The hot issue of immigration will "dominate" debate in the run-up to the EU referendum, according to Nigel Farage. The Eurosceptic firebrand revealed that his party would work with "anybody" and do "whatever it takes" to try and win the historic vote on the UK's future.
The remarks came as the Ukip launched its "Say No to EU" campaign – which will hold 300 meetings, deliver six million leaflets employ 12 regional organisers across the country in a bid to woo voters – in London on 4 September.
"We are launching the biggest outreach programme in the history of the Eurosceptic movement," Farage said. Elsewhere, the Ukip leader said he would welcome a Jeremy Corbyn victory in the Labour leadership election.
The left-winger would introduce a debate inside the party over the EU, Farage claimed. The Eurosceptic explained that he did not agree with the 66 year old on almost all issues, but Farage said he echoed Corbyn's comments that the Greek government was treated badly by EU leaders during the country's debt crisis.
As for the picture of the drowned Syrian boy, Aylan Kurdi, and images of the Middle Eastern refugees attempting to reach Germany in Hungary, Farage said EU leaders "have to stop encouraging people" from travelling across the Mediterranean to reach Europe.
But he stressed that Ukip believes Britain has a "fine record" of helping people and refugees, and Farage claimed he was the first UK political leader to call on the government to take on more refugees from Syria.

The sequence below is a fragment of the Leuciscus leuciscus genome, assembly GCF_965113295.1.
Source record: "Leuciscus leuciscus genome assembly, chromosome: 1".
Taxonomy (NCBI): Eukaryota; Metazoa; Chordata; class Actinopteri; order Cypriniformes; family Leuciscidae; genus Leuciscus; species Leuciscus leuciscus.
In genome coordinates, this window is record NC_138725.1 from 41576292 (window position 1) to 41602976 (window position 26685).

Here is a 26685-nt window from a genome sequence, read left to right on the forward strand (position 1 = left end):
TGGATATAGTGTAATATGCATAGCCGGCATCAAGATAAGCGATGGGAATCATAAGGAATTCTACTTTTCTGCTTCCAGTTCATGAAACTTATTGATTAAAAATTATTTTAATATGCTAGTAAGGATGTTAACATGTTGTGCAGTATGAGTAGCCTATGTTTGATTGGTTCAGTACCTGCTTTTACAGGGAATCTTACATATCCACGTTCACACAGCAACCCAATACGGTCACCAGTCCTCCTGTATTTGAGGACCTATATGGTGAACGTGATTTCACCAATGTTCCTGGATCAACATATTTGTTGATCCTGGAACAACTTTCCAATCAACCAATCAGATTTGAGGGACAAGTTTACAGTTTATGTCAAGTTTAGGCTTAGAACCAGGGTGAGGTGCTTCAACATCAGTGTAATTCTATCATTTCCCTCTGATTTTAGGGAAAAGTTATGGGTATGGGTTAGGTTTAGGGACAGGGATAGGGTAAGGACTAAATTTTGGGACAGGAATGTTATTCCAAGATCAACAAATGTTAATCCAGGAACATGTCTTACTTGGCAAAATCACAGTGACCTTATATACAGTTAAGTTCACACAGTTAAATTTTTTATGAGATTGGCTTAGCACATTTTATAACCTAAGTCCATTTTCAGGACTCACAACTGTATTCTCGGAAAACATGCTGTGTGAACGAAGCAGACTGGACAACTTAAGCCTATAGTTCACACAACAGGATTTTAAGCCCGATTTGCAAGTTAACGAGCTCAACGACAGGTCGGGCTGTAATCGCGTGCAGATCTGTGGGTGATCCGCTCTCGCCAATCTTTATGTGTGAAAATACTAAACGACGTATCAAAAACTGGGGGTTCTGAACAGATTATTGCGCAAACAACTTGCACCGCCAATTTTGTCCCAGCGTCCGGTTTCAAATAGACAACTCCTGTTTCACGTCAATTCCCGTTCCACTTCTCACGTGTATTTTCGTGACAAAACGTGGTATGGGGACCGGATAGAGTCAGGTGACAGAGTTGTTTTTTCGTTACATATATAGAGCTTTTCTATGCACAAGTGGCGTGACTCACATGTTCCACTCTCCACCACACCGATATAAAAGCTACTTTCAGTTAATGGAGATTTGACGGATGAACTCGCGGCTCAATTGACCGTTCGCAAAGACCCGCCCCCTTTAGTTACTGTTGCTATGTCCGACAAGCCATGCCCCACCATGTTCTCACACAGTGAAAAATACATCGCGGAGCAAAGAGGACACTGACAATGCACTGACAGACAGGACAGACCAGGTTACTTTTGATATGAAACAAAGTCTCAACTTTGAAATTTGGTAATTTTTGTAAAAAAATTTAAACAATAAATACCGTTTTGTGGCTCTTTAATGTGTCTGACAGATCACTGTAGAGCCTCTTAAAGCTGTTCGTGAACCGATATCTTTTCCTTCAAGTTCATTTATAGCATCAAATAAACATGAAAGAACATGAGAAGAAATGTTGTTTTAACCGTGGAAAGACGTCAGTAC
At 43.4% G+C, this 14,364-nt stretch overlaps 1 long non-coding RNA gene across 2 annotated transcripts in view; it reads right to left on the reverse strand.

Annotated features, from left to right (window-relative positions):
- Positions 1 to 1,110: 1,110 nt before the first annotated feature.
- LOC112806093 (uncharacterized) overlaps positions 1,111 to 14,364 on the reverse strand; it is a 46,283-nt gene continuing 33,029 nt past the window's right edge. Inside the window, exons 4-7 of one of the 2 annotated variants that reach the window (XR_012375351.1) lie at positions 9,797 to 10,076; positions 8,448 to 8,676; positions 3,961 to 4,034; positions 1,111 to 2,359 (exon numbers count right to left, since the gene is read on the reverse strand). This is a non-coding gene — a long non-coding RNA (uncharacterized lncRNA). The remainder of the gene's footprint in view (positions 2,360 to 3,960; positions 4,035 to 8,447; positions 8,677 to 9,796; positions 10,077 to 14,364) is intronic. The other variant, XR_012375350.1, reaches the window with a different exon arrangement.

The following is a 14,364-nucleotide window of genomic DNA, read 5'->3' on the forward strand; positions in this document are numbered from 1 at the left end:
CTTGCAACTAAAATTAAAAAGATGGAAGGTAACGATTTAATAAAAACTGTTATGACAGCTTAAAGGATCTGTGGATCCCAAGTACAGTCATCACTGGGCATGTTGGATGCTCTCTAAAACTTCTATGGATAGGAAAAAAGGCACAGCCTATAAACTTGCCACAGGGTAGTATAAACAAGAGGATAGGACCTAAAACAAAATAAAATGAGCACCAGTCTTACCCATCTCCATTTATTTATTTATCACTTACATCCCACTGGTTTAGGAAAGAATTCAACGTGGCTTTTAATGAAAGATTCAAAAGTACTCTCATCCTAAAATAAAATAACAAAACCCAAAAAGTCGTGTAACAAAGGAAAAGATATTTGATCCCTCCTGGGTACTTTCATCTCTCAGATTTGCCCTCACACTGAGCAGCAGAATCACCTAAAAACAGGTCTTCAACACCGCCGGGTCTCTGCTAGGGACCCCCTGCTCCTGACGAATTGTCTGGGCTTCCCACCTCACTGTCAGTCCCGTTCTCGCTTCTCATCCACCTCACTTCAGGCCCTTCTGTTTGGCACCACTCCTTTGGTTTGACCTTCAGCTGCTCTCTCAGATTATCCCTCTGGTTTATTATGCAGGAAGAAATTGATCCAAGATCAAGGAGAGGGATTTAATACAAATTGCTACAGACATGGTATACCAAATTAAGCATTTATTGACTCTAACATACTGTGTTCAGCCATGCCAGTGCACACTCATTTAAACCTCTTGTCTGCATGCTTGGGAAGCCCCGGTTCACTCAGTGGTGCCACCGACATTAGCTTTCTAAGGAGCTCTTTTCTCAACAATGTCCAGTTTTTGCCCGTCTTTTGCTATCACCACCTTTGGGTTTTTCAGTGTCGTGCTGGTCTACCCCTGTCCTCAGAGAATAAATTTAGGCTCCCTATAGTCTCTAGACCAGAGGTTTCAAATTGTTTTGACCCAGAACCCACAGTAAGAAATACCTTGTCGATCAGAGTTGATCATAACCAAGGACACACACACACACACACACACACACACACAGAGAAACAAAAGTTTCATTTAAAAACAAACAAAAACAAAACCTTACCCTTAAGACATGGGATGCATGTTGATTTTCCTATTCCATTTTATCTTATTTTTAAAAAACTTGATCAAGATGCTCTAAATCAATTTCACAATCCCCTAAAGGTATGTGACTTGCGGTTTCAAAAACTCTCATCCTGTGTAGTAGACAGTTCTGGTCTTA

Ukip and fellow Eurosceptics scored a minor victory this week when the Electoral Commission watchdog ruled that the government's proposed wording for the referendum ("Yes" or "No") gave a perception of bias, forcing David Cameron to change the answers to "Remain" and "Leave". On top of that, the prime minister also U-turned over the government's position on a "purdah" period in the run-up to the referendum.
Ministers had previously argued that it was important to put their "Remain" case forward to their public and use civil service resources to promote their position, but Cameron is now reportedly set to table an amendment to the government's EU referendum bill which will introduce a "purdah" period for the vote. There is currently no date for the referendum, but BBC's Newsnight claimed the vote could come as early as April 2016.